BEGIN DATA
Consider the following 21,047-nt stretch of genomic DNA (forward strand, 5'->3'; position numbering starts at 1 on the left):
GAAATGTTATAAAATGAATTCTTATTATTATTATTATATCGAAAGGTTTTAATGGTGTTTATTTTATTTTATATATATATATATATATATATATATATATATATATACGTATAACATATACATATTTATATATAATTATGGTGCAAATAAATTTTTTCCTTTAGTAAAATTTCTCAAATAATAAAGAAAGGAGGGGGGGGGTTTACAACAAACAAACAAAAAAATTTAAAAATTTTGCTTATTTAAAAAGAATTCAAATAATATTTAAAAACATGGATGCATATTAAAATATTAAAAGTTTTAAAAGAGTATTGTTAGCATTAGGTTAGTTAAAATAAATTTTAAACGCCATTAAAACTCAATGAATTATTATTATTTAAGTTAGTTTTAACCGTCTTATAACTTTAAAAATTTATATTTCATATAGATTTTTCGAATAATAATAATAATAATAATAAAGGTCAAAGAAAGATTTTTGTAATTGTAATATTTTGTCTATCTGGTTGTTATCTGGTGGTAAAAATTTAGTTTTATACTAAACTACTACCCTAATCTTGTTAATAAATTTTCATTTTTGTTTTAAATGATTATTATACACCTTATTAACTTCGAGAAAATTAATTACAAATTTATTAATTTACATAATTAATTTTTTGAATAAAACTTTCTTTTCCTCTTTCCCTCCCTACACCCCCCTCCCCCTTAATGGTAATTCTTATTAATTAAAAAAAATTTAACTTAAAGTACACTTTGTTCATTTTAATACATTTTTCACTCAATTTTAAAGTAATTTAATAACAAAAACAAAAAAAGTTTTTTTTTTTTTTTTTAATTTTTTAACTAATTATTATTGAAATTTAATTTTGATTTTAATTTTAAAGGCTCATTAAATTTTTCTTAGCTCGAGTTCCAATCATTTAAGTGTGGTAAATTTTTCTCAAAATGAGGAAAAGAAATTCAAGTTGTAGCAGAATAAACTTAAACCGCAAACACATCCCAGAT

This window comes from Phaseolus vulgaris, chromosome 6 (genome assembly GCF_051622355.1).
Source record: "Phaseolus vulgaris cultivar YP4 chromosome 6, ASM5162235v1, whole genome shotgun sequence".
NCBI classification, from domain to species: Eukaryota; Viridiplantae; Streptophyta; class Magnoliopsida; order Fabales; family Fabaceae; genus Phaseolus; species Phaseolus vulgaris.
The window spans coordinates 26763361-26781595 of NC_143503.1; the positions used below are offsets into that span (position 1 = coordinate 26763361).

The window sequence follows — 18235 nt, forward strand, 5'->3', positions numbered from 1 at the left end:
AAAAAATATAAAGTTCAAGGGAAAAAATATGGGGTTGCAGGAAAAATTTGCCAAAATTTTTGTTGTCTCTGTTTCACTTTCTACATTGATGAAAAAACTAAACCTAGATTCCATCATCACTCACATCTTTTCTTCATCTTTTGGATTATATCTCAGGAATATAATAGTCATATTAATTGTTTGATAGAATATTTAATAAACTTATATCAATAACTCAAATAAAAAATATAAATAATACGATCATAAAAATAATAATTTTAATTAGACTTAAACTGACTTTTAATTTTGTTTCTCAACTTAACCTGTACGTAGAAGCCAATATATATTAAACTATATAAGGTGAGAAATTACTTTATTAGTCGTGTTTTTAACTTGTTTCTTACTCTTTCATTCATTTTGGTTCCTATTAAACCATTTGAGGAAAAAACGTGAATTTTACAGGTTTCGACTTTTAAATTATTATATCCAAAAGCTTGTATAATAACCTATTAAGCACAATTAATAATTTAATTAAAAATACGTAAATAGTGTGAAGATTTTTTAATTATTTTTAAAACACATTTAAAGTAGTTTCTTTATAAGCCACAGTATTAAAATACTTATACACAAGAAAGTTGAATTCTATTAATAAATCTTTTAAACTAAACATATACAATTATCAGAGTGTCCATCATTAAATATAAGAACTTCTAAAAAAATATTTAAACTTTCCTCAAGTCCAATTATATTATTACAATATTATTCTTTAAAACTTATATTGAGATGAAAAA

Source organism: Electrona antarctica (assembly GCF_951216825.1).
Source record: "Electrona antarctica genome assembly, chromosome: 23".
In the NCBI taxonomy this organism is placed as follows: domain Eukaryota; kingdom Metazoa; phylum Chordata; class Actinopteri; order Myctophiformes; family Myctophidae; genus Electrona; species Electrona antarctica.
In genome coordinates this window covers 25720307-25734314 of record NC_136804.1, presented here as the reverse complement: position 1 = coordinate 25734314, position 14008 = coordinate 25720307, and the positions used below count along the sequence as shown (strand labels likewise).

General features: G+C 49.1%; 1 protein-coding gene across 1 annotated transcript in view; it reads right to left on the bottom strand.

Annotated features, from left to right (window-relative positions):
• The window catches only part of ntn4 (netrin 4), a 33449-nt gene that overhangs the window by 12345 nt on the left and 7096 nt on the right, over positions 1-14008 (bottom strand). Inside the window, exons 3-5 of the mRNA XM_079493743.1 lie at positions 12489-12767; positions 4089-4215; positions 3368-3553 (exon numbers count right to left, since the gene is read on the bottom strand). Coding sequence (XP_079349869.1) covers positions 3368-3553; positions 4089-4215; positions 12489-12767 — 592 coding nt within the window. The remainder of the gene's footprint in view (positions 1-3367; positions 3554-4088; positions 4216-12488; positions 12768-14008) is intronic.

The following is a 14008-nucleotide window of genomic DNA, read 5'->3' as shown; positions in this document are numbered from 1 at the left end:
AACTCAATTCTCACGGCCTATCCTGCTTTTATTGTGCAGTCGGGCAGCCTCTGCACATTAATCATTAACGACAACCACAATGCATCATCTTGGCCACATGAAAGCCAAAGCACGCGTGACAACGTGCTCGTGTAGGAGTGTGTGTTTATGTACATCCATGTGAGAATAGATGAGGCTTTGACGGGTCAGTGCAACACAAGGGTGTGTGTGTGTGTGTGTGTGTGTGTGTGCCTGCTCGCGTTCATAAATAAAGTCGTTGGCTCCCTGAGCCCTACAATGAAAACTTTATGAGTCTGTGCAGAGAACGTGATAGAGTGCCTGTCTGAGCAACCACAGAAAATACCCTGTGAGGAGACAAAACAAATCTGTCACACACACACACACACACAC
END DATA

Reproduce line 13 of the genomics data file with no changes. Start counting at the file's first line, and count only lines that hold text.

General features: G+C 49.1%; 1 protein-coding gene across 1 annotated transcript in view; it reads right to left on the bottom strand.